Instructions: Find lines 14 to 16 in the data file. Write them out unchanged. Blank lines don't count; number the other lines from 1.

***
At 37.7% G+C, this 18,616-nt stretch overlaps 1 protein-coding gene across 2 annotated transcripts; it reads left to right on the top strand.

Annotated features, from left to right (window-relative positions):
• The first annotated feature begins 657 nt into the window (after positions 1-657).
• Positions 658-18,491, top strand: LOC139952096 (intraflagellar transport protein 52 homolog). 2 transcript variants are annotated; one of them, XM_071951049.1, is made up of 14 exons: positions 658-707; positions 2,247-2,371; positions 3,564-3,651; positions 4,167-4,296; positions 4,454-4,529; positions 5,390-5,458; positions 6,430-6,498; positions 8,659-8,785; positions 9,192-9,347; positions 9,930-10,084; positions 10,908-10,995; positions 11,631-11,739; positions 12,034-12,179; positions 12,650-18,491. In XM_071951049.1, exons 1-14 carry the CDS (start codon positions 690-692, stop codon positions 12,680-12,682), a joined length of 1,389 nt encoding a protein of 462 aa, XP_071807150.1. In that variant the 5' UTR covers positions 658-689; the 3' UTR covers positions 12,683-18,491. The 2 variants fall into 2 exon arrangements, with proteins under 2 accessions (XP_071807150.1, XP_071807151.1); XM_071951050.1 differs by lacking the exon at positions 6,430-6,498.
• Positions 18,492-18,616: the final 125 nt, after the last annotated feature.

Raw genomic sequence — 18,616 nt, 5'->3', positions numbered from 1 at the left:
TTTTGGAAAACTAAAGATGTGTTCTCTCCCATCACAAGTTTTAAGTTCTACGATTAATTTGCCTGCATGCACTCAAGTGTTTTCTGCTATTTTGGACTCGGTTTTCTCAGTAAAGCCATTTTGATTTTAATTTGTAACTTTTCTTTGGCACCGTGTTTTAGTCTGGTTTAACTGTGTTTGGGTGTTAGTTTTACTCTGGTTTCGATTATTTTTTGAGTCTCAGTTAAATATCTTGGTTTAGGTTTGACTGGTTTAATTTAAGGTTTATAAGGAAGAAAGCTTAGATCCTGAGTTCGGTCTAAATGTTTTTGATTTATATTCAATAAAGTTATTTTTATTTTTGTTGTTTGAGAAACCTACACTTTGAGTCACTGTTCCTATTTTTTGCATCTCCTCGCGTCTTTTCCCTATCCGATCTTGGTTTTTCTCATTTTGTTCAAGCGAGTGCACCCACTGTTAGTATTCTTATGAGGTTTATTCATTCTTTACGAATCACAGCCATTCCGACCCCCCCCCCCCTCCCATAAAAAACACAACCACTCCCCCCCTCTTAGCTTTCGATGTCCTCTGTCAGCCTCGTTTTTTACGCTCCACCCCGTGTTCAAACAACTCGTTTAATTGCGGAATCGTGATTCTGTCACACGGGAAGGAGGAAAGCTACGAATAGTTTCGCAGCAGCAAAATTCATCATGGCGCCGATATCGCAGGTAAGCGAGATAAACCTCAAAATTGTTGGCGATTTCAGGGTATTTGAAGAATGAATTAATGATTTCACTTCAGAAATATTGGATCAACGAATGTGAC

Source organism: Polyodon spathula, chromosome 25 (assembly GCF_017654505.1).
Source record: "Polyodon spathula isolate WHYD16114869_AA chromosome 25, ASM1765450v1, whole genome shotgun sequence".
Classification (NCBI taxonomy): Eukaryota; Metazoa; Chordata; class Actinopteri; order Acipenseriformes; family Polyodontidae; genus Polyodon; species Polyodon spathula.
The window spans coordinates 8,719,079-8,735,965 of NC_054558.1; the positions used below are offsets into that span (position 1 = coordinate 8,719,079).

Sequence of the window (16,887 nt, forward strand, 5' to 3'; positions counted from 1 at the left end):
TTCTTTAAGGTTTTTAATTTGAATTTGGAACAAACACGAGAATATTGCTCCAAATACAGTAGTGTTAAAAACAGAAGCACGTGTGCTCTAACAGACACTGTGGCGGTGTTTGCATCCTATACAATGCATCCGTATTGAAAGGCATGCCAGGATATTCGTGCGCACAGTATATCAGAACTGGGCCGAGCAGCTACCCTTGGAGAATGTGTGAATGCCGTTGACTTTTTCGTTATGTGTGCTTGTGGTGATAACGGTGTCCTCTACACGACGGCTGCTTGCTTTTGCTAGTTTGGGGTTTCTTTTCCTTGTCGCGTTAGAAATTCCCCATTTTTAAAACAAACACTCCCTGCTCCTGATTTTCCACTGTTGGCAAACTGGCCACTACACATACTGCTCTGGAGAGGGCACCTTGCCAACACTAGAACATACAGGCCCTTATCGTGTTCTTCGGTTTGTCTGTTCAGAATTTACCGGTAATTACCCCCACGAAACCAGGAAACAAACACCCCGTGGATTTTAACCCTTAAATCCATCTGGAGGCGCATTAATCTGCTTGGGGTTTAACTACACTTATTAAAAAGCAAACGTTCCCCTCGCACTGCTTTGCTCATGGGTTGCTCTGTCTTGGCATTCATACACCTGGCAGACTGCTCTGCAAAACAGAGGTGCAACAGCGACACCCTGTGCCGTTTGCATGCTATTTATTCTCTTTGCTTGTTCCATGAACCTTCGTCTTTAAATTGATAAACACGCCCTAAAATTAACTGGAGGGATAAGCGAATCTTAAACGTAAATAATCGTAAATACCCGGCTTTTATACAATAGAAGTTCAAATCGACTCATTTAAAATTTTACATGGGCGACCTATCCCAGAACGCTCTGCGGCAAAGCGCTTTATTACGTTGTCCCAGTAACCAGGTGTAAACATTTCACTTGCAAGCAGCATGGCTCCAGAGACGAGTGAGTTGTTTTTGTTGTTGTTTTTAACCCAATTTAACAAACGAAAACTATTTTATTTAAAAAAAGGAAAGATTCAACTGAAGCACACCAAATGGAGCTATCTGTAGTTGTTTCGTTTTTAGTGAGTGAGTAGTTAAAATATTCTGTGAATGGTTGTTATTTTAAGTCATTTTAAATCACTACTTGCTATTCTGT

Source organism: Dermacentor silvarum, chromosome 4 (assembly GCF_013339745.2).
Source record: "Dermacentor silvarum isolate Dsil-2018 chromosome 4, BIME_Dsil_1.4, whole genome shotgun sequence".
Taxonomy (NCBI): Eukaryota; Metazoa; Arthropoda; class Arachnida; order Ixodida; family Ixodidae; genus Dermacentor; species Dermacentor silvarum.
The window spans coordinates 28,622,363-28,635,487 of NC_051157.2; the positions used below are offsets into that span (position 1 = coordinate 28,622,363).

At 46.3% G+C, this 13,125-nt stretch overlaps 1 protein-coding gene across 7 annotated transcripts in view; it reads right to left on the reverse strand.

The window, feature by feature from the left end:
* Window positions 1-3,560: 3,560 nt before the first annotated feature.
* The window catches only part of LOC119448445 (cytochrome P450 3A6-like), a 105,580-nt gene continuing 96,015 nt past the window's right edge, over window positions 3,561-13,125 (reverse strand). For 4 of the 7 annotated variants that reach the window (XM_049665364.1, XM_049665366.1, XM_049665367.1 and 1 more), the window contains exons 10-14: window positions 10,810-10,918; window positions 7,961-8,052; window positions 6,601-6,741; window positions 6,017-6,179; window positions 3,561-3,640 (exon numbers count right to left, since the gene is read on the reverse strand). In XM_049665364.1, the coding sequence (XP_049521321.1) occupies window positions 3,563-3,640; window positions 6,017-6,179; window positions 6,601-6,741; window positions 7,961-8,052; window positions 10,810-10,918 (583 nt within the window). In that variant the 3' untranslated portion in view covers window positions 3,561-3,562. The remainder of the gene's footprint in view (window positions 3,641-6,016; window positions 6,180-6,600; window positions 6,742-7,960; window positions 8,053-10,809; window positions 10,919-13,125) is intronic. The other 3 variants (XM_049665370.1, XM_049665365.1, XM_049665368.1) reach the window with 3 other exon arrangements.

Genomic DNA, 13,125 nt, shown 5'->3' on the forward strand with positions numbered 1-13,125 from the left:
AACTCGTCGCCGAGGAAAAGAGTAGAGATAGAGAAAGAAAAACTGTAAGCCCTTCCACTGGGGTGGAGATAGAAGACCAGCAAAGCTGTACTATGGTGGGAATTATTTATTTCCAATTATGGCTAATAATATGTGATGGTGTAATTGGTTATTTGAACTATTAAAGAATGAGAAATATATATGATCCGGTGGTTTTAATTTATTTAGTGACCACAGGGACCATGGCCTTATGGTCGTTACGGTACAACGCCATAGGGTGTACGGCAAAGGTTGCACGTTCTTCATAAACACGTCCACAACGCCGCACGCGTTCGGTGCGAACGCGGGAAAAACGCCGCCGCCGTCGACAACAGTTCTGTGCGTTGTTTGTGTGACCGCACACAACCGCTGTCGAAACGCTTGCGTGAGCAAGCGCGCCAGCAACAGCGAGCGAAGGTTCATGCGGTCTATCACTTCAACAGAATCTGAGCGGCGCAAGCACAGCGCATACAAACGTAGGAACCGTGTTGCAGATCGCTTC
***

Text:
Source organism: Dermacentor silvarum, chromosome 4 (assembly GCF_013339745.2).
Source record: "Dermacentor silvarum isolate Dsil-2018 chromosome 4, BIME_Dsil_1.4, whole genome shotgun sequence".
Taxonomy (NCBI): Eukaryota; Metazoa; Arthropoda; class Arachnida; order Ixodida; family Ixodidae; genus Dermacentor; species Dermacentor silvarum.